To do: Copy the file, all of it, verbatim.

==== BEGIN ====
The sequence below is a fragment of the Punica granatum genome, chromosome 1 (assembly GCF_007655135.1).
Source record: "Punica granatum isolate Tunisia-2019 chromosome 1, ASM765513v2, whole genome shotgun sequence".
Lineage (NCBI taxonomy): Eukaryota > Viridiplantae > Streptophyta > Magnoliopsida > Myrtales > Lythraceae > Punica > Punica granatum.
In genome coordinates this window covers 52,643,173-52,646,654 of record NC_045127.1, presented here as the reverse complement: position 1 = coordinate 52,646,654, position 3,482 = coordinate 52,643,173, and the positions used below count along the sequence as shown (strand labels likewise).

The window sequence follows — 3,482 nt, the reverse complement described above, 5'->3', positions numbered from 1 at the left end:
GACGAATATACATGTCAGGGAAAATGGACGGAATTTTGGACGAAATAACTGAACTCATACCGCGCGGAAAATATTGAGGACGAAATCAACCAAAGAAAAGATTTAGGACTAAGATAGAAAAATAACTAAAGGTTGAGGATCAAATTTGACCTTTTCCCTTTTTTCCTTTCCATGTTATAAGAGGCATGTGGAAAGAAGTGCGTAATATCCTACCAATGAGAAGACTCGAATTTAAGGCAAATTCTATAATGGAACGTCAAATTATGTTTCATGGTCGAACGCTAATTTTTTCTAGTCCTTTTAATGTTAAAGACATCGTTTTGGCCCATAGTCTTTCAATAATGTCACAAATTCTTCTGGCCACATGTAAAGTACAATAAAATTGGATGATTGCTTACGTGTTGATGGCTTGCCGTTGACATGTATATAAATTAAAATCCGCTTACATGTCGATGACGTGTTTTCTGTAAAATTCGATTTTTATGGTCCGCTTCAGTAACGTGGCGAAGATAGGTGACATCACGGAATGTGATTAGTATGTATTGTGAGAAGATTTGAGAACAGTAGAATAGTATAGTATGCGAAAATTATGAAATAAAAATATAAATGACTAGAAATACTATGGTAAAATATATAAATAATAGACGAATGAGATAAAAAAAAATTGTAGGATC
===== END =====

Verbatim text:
The sequence below is a fragment of the Punica granatum genome, chromosome 1 (assembly GCF_007655135.1).
Source record: "Punica granatum isolate Tunisia-2019 chromosome 1, ASM765513v2, whole genome shotgun sequence".
Lineage (NCBI taxonomy): Eukaryota > Viridiplantae > Streptophyta > Magnoliopsida > Myrtales > Lythraceae > Punica > Punica granatum.
In genome coordinates this window covers 52,643,173-52,646,654 of record NC_045127.1, presented here as the reverse complement: position 1 = coordinate 52,646,654, position 3,482 = coordinate 52,643,173, and the positions used below count along the sequence as shown (strand labels likewise).

The window sequence follows — 3,482 nt, the reverse complement described above, 5'->3', positions numbered from 1 at the left end:
GACGAATATACATGTCAGGGAAAATGGACGGAATTTTGGACGAAATAACTGAACTCATACCGCGCGGAAAATATTGAGGACGAAATCAACCAAAGAAAAGATTTAGGACTAAGATAGAAAAATAACTAAAGGTTGAGGATCAAATTTGACCTTTTCCCTTTTTTCCTTTCCATGTTATAAGAGGCATGTGGAAAGAAGTGCGTAATATCCTACCAATGAGAAGACTCGAATTTAAGGCAAATTCTATAATGGAACGTCAAATTATGTTTCATGGTCGAACGCTAATTTTTTCTAGTCCTTTTAATGTTAAAGACATCGTTTTGGCCCATAGTCTTTCAATAATGTCACAAATTCTTCTGGCCACATGTAAAGTACAATAAAATTGGATGATTGCTTACGTGTTGATGGCTTGCCGTTGACATGTATATAAATTAAAATCCGCTTACATGTCGATGACGTGTTTTCTGTAAAATTCGATTTTTATGGTCCGCTTCAGTAACGTGGCGAAGATAGGTGACATCACGGAATGTGATTAGTATGTATTGTGAGAAGATTTGAGAACAGTAGAATAGTATAGTATGCGAAAATTATGAAATAAAAATATAAATGACTAGAAATACTATGGTAAAATATATAAATAATAGACGAATGAGATAAAAAAAAATTGTAGGATC